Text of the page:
Scientists discover that atheists might not exist, and that’s not a joke

Discussion in 'Religion' started by Jan Ardena, Apr 8, 2018.

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  1. Xelasnave.1947 Valued Senior Member

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    I am better than that.
    I got everything set up and a couple of runs on an object I am not sure about..a little glob of dust..but thats interesting could be hundreds of light years across. ..it makes you wonder how it all got here.
    Maybe we get visited by a clearly more advanced species MR knows are already around and they could demonstrate a total understanding of cosmology and show it wasnt a god that did it but can explain what went on before the big bang ...whatever but yhe truth...bt would they really know...will we get to know.
    There are a few speculations from scientific based to a creator approach favored by theists..I wonder did the microbs in our bodies do it all and created the universe and us to have a place to live and all together generate a group conscience that manages the human race...another cult is born...a book a movie???
    Alex
     
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  3. Xelasnave.1947 Valued Senior Member

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    Jan do the thing you talked about so I have something to read please.
    Alex
     
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  5. akoreamerican Registered Senior Member

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    You are ignoring the truth
     
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  7. James R Just this guy, you know? Staff Member

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    Nor do they have to invent reasons to believe in Norbert the Giant Flying Fox, or that the moon is made of cheese. Theists can believe whatever they like, with no reason at all. You're right - reason needn't come into it.

    I'm not sure why an otherwise intelligent person would be content to believe something for no reason at all, but it's your prerogative.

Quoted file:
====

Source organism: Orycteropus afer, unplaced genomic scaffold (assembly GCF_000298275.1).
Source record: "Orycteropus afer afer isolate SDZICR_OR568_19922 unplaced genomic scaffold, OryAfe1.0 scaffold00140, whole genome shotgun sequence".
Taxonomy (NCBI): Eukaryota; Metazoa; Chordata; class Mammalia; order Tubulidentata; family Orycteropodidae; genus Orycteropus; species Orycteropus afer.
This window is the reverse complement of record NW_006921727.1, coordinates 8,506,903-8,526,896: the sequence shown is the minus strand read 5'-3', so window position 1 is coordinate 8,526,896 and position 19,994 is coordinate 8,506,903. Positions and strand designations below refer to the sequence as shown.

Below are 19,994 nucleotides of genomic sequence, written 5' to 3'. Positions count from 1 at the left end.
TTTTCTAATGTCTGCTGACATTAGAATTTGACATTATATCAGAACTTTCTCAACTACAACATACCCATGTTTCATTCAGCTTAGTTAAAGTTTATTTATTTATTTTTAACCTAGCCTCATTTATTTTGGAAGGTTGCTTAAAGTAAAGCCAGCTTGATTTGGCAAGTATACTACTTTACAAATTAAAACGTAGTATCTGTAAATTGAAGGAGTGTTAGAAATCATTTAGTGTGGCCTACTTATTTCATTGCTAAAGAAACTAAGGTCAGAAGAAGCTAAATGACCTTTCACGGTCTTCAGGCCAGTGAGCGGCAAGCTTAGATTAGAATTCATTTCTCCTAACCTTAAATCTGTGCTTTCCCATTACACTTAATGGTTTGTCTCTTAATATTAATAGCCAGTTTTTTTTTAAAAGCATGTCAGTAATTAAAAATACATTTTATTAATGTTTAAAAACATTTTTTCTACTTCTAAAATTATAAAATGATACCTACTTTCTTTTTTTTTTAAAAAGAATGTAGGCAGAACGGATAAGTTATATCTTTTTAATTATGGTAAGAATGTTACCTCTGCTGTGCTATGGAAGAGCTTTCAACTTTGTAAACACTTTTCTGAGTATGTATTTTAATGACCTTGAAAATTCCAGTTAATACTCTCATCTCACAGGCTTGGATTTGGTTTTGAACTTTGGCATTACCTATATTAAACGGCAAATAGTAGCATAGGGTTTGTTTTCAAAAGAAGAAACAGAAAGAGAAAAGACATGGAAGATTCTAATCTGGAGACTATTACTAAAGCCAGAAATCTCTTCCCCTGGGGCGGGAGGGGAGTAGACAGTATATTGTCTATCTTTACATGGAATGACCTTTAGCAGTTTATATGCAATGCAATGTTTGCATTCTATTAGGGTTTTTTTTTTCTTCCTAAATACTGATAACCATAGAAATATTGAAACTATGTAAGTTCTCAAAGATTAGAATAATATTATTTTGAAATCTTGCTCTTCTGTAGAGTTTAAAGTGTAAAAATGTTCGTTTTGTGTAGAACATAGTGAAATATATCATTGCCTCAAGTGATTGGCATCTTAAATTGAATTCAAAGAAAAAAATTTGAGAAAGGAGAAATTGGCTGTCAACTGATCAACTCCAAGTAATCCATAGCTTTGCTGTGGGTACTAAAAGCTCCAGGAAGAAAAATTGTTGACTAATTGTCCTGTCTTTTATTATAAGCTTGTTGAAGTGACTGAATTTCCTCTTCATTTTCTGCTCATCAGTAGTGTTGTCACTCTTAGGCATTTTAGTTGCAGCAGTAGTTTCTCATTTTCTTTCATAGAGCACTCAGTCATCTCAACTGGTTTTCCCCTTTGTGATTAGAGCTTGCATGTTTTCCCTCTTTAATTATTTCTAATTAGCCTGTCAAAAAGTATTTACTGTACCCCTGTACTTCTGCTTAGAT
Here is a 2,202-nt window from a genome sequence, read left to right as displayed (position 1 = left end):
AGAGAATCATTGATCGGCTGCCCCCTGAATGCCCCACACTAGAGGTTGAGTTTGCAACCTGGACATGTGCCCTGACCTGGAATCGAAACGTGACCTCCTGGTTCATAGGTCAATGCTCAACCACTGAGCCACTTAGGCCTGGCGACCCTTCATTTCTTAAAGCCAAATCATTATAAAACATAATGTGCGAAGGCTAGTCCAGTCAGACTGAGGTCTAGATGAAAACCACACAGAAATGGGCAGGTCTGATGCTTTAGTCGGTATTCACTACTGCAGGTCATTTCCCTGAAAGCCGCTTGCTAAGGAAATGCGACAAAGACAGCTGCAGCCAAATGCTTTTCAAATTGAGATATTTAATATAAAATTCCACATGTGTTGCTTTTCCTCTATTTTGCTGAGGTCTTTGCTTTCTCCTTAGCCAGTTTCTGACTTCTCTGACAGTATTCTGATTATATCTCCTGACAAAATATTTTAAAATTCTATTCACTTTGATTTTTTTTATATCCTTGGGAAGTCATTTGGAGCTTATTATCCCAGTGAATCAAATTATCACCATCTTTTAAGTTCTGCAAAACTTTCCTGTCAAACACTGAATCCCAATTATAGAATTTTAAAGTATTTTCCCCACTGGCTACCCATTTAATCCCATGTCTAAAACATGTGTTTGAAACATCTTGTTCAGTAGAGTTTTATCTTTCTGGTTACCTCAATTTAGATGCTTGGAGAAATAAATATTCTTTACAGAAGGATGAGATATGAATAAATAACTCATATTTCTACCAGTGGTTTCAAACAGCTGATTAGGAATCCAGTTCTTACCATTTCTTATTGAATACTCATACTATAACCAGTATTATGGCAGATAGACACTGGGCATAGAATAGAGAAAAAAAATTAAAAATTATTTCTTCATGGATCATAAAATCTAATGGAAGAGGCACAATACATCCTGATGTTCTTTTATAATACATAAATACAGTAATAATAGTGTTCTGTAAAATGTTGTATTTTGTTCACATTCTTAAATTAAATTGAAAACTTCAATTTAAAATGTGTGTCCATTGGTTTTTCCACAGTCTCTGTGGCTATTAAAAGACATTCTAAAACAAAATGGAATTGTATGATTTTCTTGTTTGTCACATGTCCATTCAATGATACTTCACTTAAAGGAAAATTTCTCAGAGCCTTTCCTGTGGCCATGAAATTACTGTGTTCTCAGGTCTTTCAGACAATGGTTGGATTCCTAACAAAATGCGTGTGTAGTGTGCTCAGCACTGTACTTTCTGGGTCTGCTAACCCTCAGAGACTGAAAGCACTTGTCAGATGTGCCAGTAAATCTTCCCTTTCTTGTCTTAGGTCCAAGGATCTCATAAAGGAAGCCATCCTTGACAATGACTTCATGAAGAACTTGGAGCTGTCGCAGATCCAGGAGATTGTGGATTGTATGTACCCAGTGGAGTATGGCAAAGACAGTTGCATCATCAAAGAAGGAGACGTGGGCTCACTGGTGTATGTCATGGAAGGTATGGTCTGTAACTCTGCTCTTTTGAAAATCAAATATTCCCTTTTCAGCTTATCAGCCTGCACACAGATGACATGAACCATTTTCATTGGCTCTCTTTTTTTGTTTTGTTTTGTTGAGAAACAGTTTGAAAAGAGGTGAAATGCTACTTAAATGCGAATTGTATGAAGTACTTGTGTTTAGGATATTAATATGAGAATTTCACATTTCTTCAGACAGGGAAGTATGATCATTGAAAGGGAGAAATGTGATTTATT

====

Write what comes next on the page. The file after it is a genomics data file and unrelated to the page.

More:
The studies pointed out in the article show that people may be predisposed to hold certain supernatural or religious ideas, not for logical reasons but for evolutionary reasons.

    Human intelligence has bestowed upon us the capacity to be rational, but we certainly aren't forced to employ that capacity in forming our beliefs, nor are we forced to use it to make sure our beliefs are well founded and sensible. And, as we so often see, lots of people don't bother.

    To understand that food is essential does require logic, of course. It might be your experience that if you don't eat then you get unwell, but only logic can enable you to connect the lack of food with the illness.

    There's no analogous evidence that belief in God is essential to our well being, by the way.

    You don't. You could just concede the point to the atheists that God probably doesn't exist. Are you willing to do that, or would you like to argue the issue? All indications so far are that you want to argue it, but you can stop defending any time you like.

    If the whole world professed atheism, God wouldn't be a topic of discussion.

    You appear to be asserting that if people naturally believe in God, then God must be real.

    See what happens when you think you don't need a reason to believe?

    How do you know?
     
  8. Michael 345 Bali in Nov closer Valued Senior Member

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    Knowing just IS

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  9. Xelasnave.1947 Valued Senior Member

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    I Jan said he may do a JamesR, and do a sumarisation, but clearly he has given up.
    No sumarisation presumably because Jan now realises what such a sumarisation would show and simply consolidate evidence of his evasive behaviour.
    Alex
     
  10. Xelasnave.1947 Valued Senior Member

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    Jan you forgot to present your summation like you said you would...or might..I guess it was only...might.
    Alex
     
  11. StrangerInAStrangeLand SubQuantum Mechanic Valued Senior Member